June 17, 2024

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With the UK’s bank rate at 1.25% (and signals of a further rise this week), mortgage interest rates have been trending upwards. Unsurprisingly, rising rates have some homeowners feeling the urge to quickly pay down their mortgage to reduce the cost impact.
As with any financial decision, it’s important to take the emotion out of it and think through a strategy that will serve you well over both the short and long term. Putting extra payments towards your mortgage over and above your monthly amount can help. It reduces your total interest payments and could even shave a few years off your total amortisation.
But while paying down what is likely your largest form of debt may seem like the best way to relieve your money anxiety during challenging economic times, it is not necessarily the best way to funnel your hard-earned cash.    
When it comes to paying down a mortgage, is pre-payment the optimal strategy for you? Here are a few things to consider.
When planning to make extra payments either monthly or annually, it is important to understand the terms of your mortgage.
For instance, is there a penalty for paying more than the stated monthly amount towards your mortgage? Is your mortgage open or closed? Open mortgages allow an option for extra payments, while closed mortgages do not (but may include certain provisions for it).
If you do have the option to pour in extra payments, is it on a flexible basis or only during prescribed periods such as the end of each year of your term? Is there a limit to the amount you can pre-pay? Before devising a pre-payment plan, be sure to review your mortgage terms to avoid penalties.  
Houses are expensive and the debt portion has become more expensive with rising rates. If you are fortunate enough to have extra cash to put towards your mortgage, it’s important to first weigh your alternatives to ensure you maximise your money. Paying down principal and minimising interest payments is worthwhile, but what if your money can earn more elsewhere?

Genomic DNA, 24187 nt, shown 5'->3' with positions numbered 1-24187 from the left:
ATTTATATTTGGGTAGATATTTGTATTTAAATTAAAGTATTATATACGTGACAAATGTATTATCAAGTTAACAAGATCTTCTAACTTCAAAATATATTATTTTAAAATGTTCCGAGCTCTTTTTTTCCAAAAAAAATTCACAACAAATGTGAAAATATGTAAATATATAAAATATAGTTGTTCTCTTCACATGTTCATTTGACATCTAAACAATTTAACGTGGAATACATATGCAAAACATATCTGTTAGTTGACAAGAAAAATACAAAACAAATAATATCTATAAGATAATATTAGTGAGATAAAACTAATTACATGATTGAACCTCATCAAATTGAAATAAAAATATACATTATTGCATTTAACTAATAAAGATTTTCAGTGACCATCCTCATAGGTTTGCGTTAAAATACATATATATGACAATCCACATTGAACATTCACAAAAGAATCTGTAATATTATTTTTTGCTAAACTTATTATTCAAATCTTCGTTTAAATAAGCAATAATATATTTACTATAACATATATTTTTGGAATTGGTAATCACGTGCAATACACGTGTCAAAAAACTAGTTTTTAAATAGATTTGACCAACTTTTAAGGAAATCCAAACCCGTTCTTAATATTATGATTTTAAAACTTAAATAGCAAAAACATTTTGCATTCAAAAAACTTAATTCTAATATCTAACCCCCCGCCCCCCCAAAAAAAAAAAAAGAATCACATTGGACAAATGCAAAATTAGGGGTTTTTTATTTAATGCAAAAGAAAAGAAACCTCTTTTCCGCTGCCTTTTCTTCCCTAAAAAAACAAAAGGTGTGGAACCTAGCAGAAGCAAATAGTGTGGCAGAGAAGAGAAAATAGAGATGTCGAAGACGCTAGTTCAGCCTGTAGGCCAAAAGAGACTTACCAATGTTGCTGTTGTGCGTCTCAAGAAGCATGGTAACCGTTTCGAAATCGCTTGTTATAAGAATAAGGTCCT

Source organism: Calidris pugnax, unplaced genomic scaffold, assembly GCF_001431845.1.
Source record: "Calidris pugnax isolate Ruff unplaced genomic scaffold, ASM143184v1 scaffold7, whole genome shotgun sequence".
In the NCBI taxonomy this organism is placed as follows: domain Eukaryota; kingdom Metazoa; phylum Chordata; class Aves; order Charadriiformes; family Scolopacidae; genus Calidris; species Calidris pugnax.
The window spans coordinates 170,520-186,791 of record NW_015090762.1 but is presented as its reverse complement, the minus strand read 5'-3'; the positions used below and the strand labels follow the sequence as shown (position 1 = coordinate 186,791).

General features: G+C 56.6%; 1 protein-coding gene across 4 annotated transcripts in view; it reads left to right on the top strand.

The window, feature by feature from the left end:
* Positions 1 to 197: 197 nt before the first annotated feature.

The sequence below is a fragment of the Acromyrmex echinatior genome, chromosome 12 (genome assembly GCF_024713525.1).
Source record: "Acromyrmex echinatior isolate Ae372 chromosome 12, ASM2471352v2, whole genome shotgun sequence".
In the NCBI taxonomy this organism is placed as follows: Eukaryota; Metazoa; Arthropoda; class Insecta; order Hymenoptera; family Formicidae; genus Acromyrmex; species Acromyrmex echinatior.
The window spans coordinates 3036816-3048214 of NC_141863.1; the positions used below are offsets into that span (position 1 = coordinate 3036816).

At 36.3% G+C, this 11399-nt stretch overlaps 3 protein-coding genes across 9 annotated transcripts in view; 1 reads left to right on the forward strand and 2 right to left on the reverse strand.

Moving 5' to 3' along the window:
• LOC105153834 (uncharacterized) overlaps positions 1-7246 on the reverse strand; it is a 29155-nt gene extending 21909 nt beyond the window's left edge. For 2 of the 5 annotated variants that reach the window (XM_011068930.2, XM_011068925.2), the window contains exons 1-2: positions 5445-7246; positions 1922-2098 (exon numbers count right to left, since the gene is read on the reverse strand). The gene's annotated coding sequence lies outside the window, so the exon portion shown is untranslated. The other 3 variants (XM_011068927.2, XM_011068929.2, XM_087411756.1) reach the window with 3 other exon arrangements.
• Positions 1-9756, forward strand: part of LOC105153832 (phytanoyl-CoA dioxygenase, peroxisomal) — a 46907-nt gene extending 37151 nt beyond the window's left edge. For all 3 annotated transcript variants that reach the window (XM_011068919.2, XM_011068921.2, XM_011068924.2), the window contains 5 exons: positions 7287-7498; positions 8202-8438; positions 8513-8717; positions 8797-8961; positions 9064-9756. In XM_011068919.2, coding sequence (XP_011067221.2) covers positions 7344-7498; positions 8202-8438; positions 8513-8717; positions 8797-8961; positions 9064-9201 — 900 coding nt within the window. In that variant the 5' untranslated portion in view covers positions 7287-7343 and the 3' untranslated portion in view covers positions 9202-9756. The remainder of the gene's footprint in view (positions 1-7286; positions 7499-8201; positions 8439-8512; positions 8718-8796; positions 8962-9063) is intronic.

By way of example, if you have three years left on your term and want to put £10,000 towards paying down your mortgage, you might save approximately £600 in interest (assuming a 2% fixed rate if you locked in before this year). Now consider a 4% GIC – not uncommon today – and your return doubles to about £1,200. An alternative strategy could be to park your money in a three-year GIC and use the returns as a lump sum payment upon mortgage renewal.
There are many other ways to optimise your money, including paying down high-interest debt like credit cards or budgeting to invest more. While there are no guarantees, market lows could be the perfect time to buy stocks on “sale”.
Though it may sound obvious, it’s also worth noting that throwing every last dollar at your mortgage means you might not have money left to meet other obligations.
Do you, for instance, have money set aside to cover emergencies? Are you on track to meet your retirement goals? Do you have any large expenditures like trips or health-related expenses in the immediate future? It is important to take into consideration all of your upcoming goals and expenditures before making any pre-payments.
With rising interest rates, it may seem like the finish line is inching further and further out of reach. But it’s important to maintain perspective. Real estate is just one piece of the financial puzzle, and due to the sheer size of it (both physically and financially), it tends to overshadow other investment avenues that also deserve consideration. Like with any important financial decision, do your research, speak to an expert and make the decision that works best for your financial goals.
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The information contained within is for educational and informational purposes ONLY. It is not intended nor should it be considered an invitation or inducement to buy or sell a security or securities noted within nor should it be viewed as a communication intended to persuade or incite you to buy or sell security or securities noted within. Any commentary provided is the opinion of the author and should not be considered a personalised recommendation. The information contained within should not be a person’s sole basis for making an investment decision. Please contact your financial professional before making an investment decision.

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